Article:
Also known as Revenue Per Available Seat Hour, this metric allows bars and restaurants to optimize their staffing schedule, plan what food to buy, and help increase table turn times. Once you determine your RevPASH, you will be able to determine the best time to turn your tables.
How To Calculate RevPASH
- RevPASH = Total Revenue / (Available Seats x Operating Hours)
You will also want to calculate your Table Turnover Rate which equals Number of Parties Served divided by the Number of Tables. As a restaurant operator, you want to fill every seat and maximize the amount the customers in those seats are spending.
Hear Right From the Operators
As mentioned above, KPIs vary from business to business. So, we spoke with operators of self-pour businesses who all have different business models. Below, you’ll hear each of their takes on the most important KPIs for their establishments.
Greg Lamacki, Owner of District Brew Yards in Chicago, IL. You will hear him discuss KPIs at 20:10 in his Fireside Chat.
Greg's Key Takeaways:
- Have an easy to understand dashboard! Through their integration with Toast, District Brew Yards has 9 separate indicators that are shown in a visual graph form.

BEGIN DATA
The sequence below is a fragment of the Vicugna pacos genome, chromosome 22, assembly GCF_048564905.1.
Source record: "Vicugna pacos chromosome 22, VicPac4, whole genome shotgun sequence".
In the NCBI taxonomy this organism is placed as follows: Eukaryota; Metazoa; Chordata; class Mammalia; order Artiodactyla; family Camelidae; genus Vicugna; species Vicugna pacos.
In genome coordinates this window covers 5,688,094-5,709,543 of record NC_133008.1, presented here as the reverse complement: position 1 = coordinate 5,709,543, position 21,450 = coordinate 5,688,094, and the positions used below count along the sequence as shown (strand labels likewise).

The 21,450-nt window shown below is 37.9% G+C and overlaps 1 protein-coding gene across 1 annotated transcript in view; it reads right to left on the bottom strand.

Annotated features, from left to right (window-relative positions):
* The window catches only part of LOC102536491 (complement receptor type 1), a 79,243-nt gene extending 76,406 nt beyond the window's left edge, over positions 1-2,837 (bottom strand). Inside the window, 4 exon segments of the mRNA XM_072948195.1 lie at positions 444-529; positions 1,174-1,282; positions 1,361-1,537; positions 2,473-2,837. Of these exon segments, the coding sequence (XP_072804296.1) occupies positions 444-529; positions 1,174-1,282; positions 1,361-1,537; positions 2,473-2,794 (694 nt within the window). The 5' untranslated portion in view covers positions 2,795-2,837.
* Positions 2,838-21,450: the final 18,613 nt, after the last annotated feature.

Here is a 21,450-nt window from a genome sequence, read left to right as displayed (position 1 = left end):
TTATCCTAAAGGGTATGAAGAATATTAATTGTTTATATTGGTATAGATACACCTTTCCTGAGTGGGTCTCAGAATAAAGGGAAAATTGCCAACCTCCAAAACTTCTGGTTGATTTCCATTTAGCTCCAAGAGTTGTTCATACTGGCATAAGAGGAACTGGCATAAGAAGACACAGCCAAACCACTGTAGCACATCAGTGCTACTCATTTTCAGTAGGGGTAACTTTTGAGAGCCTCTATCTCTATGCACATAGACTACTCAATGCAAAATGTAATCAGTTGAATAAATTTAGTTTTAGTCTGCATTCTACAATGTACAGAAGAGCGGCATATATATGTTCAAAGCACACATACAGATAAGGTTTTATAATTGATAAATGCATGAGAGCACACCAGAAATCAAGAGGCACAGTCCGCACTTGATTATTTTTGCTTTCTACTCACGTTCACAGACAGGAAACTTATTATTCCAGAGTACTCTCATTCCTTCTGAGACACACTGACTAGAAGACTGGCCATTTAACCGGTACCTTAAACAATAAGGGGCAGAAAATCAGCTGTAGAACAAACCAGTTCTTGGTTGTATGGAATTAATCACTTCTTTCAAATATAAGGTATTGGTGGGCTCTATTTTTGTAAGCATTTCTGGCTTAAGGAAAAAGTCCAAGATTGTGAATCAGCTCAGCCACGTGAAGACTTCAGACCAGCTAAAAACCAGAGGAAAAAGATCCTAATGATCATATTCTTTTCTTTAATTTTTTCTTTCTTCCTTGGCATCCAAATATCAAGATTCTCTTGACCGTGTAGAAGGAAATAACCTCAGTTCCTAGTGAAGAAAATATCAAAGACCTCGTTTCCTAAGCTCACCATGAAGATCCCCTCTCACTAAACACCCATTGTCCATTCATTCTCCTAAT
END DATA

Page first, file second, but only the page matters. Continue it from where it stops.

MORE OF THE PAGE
- The dashboard is given to the management team every Monday.
- Analyze the percentage of food sales, catering sales, how many 6 packs of beer are sold.
- Most important KPI for District Brew Yards: percentage of Returning Customers; they want people in their rewards program to make up at least 10% of sales, and they want to grow the rewards program by 75 members a week (which they successfully continue to do).
Fast Casual, Family-Friendly Restaurant
Jim Wright, Owner of Stanley Beer Hall in Aurora, CO. You will hear his take on KPIs at 17:36 in his Fireside Chat.
Jim's Key Takeaways:
- Take into consideration when you’re having slow days as the numbers are easily skewed.
- Track guest count over time and look at every particular day of the week for the last couple of months to see if there was anything odd happening (i.e. bad weather).